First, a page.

Eon by Greg & Greg Bear & Greg & Greg Bear

Eon by Greg & Greg Bear & Greg & Greg Bear

Author:Greg & Greg Bear & Greg & Greg Bear [Bear, Greg & Greg]
Language: eng
Format: epub
Tags: SciFi-Masterwork, Science Fiction, Travel, Fantasy
ISBN: 9780812520477
Publisher: Gollancz

Chapter Thirty-four

After three separate occasions where Olmy wrapped himself in his isolating net of lights, Patricia decided there was something faintly unsavory about Talsit. Perhaps it was addictive—whatever it was.

They had been flying for at least three days—perhaps as many as five—and while Olmy and the Frant were unfailingly polite and answered her questions with seeming sincerity, they were not exactly voluble. She spent much of her time sleeping fitfully, dreaming about Paul. She often touched his last letter, still in the breast pocket of her jumpsuit. Once she awoke screaming and saw the Frant jerk spasmodically in its berth.

Olmy had half fallen from his couch and was staring at her with evident alarm.

“Sorry,” she said, looking between them guiltily.

“Quite all right,” Olmy said. ”We wish we could help. We could, actually, but ...”

He didn’t finish. A few minutes later, when her heart had stopped racing and she realized she couldn’t remember what had made her scream, she asked Olmy what he meant by saying they could help.

“Talsit,” he said. ”Smooths the memory, rearranges priorities without dulling memory. Blocks subconscious access to certain disturbing memories. After Talsit, such memories can only be opened by direct conscious will.”

“Oh,” Patricia said. ”Why can’t I have some of this Talsit?”

Olmy smiled and shook his head. ”You’re pure,” he said. “I’d be reprimanded if I brought you into our culture before our scholars had a chance to study you.”

“Sounds like I’m a specimen,” Patricia said.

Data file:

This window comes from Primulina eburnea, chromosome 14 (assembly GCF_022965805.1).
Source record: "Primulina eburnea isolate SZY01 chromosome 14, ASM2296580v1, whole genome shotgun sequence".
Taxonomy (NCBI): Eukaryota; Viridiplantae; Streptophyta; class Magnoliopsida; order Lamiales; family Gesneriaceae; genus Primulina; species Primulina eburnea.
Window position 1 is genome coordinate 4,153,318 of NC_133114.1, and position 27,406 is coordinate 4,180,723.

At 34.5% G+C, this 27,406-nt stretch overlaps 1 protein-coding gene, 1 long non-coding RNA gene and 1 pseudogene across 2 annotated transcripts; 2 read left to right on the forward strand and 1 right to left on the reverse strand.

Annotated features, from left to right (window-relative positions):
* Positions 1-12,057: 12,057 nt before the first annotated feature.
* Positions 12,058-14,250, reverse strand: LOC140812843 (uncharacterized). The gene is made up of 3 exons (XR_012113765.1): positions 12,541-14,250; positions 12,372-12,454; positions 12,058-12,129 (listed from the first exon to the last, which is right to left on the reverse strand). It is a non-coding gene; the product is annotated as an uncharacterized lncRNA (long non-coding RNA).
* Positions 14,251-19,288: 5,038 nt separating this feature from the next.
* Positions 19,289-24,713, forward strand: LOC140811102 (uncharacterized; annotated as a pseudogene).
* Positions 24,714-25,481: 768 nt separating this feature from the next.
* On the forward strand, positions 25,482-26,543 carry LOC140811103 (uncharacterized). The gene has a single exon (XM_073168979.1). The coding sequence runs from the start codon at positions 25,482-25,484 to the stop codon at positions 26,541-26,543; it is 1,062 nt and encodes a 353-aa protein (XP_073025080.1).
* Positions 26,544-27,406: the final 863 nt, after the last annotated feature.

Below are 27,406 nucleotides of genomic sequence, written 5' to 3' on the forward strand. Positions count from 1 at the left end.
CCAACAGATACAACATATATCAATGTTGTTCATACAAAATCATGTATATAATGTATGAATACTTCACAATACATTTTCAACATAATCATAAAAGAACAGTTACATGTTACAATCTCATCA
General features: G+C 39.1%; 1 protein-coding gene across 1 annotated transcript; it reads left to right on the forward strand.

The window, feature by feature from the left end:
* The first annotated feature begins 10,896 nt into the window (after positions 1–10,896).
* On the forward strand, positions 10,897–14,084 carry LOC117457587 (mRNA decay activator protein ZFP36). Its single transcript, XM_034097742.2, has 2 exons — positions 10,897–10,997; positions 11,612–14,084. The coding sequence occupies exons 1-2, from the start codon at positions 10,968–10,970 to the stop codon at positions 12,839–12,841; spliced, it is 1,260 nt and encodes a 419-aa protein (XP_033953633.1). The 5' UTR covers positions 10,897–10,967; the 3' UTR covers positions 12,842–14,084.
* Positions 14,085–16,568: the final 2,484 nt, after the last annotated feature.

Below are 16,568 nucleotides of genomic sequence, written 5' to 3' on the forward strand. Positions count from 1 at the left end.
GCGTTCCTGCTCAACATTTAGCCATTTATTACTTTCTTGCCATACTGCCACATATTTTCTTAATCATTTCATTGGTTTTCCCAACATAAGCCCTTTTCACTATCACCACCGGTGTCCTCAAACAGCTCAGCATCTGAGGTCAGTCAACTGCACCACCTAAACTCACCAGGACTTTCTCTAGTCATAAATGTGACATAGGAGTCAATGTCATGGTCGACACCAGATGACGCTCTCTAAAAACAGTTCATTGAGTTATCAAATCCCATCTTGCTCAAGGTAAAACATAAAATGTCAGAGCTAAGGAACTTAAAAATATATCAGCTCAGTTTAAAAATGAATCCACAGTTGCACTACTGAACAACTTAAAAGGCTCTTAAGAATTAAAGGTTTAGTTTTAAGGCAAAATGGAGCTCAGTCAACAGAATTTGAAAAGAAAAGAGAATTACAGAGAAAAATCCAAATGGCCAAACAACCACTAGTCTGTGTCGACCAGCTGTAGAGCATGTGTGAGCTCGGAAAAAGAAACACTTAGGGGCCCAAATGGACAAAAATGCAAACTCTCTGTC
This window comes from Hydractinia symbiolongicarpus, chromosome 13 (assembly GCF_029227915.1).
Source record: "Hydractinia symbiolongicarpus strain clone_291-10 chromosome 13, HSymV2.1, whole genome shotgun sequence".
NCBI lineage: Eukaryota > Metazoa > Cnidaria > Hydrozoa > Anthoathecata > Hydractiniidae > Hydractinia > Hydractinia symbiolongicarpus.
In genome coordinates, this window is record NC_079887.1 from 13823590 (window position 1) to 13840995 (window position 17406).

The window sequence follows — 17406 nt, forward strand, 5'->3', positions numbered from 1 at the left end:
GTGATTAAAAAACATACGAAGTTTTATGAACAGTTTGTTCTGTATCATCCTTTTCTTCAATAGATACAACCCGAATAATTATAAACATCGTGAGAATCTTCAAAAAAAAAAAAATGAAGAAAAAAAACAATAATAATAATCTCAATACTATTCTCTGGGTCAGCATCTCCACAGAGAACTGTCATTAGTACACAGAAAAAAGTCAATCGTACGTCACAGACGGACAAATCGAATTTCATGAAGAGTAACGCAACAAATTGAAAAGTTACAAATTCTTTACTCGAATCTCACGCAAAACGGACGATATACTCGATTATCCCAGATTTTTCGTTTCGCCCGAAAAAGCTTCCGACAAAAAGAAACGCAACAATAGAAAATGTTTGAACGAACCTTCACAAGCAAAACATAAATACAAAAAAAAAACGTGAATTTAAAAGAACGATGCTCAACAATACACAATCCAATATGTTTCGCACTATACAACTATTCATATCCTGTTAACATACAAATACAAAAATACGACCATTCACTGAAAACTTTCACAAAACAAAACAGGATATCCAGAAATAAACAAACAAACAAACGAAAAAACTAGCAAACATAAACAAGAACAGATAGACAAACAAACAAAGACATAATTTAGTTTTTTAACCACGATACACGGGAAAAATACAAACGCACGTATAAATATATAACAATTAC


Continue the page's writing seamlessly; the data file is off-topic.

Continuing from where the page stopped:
The Frant again made that sound of amplified teeth-grinding.

Olmy looked at it reproachfully and swung down from his berth.

“You are, of course,” Olmy said. ”What would you like to eat?”

“I’m not hungry,” Patricia said, lying back in her couch. “I’m frightened, and I’m bored, and I’m having bad dreams.” The Frant peered down at her, its large brown eyes unblinking. It held out one hand, spread its four slender fingers and curled them again.

“Please,” it said, its voice like a badly tuned calliope. ”I cannot help.”

“A Frant always wishes to help,” Olmy explained. ”If it cannot help, it feels pain. I’m afraid you’re quite a trial to my Frant.”

“Your Frant? You own him?”

“It. No, I don’t own him. For the time of our assignment, we are duty-wed. Rather like social symbionts. I share its thoughts and it shares mine.”

Patricia smiled at the Frant. ”I’m okay,” she said.

“You are lying,” the Frant judged.

“You’re right.” Patricia reached up hesitantly and touched the Frant’s arm. The skin was smooth and warm but not resilient. She withdrew her fingers. ”I’m not afraid of you, either of you,” she said. ”Did you drug me?”

“No!” Olmy answered, shaking his head vigorously. ”You must not be interfered with.”

“This is so strange. I don’t even feel it’s real, but I’m not sure.”

“Perhaps that is well,” the Frant said solicitously. ”Until such time as you awake, we are a dream.”

After that exchange, they did not speak for hours. Patricia lay facing the window, noting that the corridor had changed its character yet again. Now it was covered with lines resembing densely clustered freeways.


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